SALT LAKE CITY — St. George businessman Jeremy Johnson told investigators he made $150,000 in campaign contributions to Sen. Mike Lee and former Attorney General Mark Shurtleff in other people's names — a violation of federal election law.
The Alliance for a Better Utah said Thursday a complaint to the Federal Election Commission is being prepared to investigate "illegal election activity" in Sen. Lee's campaign, alliance spokesman Isaac Holyoak said.
"If Utah's freshman senator did indeed allow, whether by ignorance, negligence or complete disregard of the law, a sizable amount of money to be illegally funnelled into his campaign, then Sen. Lee should be held accountable," Holyoak said.
He said the complaint will also refer to questions raised about whether the short sale of Lee's Alpine home in 2012 should have been recorded as a campaign contribution.
Lee's communications director, Brian Phillips, said in a statement that "at no time during or since the 2010 campaign was Sen. Lee or anyone associated with the Lee campaign aware of any unlawful contributions to the Lee campaign."
Phillips said "the documents obtained by investigators confirm that the scheme was known only to the two individuals who may have been involved.”
As for the complaint being filed, Phillips said, "we have not received anything from this group or the FEC and will respond appropriately if we do."
The contribution to the GOP senator appeared deep in a newly released affidavit for a search warrant in the ongoing criminal investigation of Shurtleff and his successor John Swallow, who resigned last December.
The Feb. 12 warrant made public Wednesday is another in series of warrants Salt Lake County District Attorney Sim Gill and Davis County Attorney Troy Rawlings, along with the FBI and Utah Department of Public Safety, have obtained since starting the probe about 18 months ago.
Johnson says Swallow told him that when Shurtleff ran for U.S. Senate in 2009, he needed $100,000 for the campaign. Johnson offered to write a check for that amount, but Swallow, who worked as Shurtleff's chief fundraiser at the time, told him he couldn't do that because the limit was $2,500 per person.
Johnson says Swallow told him he could give the money to other people who then could donate it to the campaign. Johnson told investigators he "did donate money to Mark Shurtleff's campaign in behalf of other individuals," according to the affidavit.
Johnson also says Swallow told him he could do the same thing for Lee's 2010 Senate campaign, and he did so in the amount of $50,000.
Swallow cashed the checks so quickly that some of them bounced because the money Johnson gave to other people had not yet been deposited, according to the affidavit.
Shurtleff said in a text message he had "no knowledge" of Swallow suggesting Johnson make contributions through other people.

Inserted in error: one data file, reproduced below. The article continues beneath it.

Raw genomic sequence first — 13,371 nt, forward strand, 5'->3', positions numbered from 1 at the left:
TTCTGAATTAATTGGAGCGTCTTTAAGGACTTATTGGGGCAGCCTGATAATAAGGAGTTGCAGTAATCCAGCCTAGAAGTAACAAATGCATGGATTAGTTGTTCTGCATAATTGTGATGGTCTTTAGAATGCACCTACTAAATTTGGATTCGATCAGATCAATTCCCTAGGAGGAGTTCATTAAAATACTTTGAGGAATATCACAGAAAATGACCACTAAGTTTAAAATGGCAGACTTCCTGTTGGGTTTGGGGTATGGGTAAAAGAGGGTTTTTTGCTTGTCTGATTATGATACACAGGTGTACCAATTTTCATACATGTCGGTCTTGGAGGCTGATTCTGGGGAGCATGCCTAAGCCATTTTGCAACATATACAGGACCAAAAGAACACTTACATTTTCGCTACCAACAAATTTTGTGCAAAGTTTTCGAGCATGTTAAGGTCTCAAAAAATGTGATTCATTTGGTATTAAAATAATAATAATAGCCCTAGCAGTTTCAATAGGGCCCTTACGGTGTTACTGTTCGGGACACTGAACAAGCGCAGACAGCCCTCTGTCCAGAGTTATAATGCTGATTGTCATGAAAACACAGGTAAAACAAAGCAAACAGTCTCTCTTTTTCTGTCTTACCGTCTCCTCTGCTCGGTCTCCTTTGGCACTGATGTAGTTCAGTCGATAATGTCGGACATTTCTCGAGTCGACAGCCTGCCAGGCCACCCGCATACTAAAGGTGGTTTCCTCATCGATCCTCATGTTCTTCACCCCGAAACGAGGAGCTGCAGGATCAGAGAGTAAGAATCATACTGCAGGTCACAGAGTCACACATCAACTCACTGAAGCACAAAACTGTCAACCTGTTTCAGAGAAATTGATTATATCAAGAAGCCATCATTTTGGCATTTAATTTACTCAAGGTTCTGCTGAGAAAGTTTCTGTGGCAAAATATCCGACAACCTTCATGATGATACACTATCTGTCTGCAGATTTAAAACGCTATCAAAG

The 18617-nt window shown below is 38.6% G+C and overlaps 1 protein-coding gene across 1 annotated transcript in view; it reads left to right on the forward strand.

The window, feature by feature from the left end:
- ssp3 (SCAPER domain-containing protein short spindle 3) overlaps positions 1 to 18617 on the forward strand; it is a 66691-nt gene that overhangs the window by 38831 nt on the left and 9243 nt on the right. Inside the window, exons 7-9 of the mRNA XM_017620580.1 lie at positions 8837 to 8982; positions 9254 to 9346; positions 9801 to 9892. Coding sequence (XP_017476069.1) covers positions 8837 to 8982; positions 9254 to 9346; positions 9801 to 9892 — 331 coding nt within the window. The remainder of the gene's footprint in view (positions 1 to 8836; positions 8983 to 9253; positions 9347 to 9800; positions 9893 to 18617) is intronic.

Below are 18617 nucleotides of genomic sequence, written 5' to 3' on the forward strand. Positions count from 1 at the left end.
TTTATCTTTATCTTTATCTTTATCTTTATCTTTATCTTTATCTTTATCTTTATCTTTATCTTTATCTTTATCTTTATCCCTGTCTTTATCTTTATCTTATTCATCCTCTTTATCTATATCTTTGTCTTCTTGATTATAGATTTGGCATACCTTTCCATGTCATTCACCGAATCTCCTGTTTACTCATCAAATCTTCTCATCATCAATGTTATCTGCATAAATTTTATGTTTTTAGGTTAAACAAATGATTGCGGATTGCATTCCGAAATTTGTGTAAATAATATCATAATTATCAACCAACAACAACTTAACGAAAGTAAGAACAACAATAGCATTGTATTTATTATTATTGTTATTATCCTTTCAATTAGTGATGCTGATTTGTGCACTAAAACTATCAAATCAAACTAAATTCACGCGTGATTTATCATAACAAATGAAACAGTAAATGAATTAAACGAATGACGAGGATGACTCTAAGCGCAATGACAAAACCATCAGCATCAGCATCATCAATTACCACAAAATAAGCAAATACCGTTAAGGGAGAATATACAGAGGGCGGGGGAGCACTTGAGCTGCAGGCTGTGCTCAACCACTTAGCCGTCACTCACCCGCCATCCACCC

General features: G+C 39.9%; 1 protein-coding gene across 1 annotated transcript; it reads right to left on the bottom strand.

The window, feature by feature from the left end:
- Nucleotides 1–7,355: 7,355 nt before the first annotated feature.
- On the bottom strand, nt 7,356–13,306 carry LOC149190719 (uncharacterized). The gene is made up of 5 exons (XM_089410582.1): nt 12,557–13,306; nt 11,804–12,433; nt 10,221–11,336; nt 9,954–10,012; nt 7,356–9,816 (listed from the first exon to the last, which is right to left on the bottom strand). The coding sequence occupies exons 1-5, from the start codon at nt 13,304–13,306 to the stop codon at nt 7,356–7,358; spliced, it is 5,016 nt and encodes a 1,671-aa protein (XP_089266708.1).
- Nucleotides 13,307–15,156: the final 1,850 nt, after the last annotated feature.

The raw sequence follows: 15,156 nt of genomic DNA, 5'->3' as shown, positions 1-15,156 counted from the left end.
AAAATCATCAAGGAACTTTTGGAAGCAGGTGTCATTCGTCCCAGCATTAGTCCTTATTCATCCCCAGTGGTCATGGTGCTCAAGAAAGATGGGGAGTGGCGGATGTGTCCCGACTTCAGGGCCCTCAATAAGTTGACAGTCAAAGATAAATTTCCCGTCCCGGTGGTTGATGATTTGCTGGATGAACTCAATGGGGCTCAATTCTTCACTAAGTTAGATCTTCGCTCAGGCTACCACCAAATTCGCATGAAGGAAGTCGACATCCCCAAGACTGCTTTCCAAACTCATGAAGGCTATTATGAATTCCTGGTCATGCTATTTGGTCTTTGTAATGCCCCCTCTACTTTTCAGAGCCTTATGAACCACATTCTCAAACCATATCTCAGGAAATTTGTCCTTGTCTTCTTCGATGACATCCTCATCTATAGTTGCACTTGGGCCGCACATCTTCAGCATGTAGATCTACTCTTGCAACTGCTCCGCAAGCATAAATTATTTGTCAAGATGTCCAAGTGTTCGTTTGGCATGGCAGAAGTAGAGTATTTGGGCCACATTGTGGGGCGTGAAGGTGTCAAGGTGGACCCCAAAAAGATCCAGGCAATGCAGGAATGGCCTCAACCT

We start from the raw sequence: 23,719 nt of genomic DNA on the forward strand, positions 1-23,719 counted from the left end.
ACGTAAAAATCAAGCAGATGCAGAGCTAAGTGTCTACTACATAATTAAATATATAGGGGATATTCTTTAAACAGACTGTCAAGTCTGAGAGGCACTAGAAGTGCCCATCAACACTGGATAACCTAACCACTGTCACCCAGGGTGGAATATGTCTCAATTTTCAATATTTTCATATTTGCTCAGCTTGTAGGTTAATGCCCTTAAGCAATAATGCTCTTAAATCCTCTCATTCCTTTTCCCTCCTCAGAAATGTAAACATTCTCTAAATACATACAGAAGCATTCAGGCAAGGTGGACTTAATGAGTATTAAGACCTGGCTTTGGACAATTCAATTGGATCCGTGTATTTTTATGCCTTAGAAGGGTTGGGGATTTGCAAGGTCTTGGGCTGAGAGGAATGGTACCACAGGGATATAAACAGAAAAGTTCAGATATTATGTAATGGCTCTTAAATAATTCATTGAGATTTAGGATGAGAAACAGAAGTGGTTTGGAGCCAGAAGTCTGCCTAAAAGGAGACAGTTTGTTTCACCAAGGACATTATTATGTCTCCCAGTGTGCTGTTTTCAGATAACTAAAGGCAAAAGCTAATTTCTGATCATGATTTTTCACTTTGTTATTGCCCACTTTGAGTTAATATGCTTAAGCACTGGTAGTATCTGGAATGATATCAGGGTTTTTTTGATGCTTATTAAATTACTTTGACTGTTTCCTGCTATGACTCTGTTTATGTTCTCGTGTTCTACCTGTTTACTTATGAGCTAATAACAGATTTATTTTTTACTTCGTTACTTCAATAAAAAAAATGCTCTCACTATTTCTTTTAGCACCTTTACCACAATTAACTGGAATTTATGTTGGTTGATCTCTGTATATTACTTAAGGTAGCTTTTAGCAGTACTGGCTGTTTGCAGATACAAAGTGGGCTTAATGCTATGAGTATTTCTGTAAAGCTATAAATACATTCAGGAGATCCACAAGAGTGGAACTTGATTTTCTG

"I would not solicit nor accept straw donations," he said.
Swallow's attorney, Rod Snow, said Johnson "was thought of and believed to be a successful southern Utah businessman. John always believed that individuals who were making contributions were using their own funds — not Johnson’s or the funds of anyone else. And, to our knowledge, Johnson never contributed to the Swallow campaign."
Matthew Sanderson, a political law attorney with the Washington, D.C., firm of Caplin & Drysdale, said the Federal Election Commission can be tough on those involved with arranging so-called "straw" donations to a campaign.
"There's a strict prohibition on that. As campaign finance rules go, this is one of the things that can still get you in trouble," Sanderson said, noting violators can face both civil and criminal penalties, including prison time.
The Federal Election Commission usually does not go after candidates, he said.
"It would be exceedingly rare," Sanderson said.
In this case, there would have to be a situation where Lee "was in the mode of what Swallow allegedly did, which was arrange for donations."
It's more likely the commission will focus on Johnson and Swallow, given the roles they allegedly played in getting the contributions.
"I don't know that they'll do that. Generally, they're the people who have the most exposure," Sanderson said.
Lee would have to return any money determined to have been donated illegally, Sanderson said. But it can take two to three years for the commission to even decide to investigate, he said, and then six months to a year to come to a conclusion.
Lee told the Deseret Management Corp. editorial board in March that Swallow was one of many campaign volunteers.
"I do know John Swallow," Lee said then. "He approached me shortly after I announced my candidacy for the U.S. Senate in 2010. Like many other people who made similar offers, he volunteered his help and his support and encouraged others to do the same."
Email: email@example.com, Twitter: dennisromboy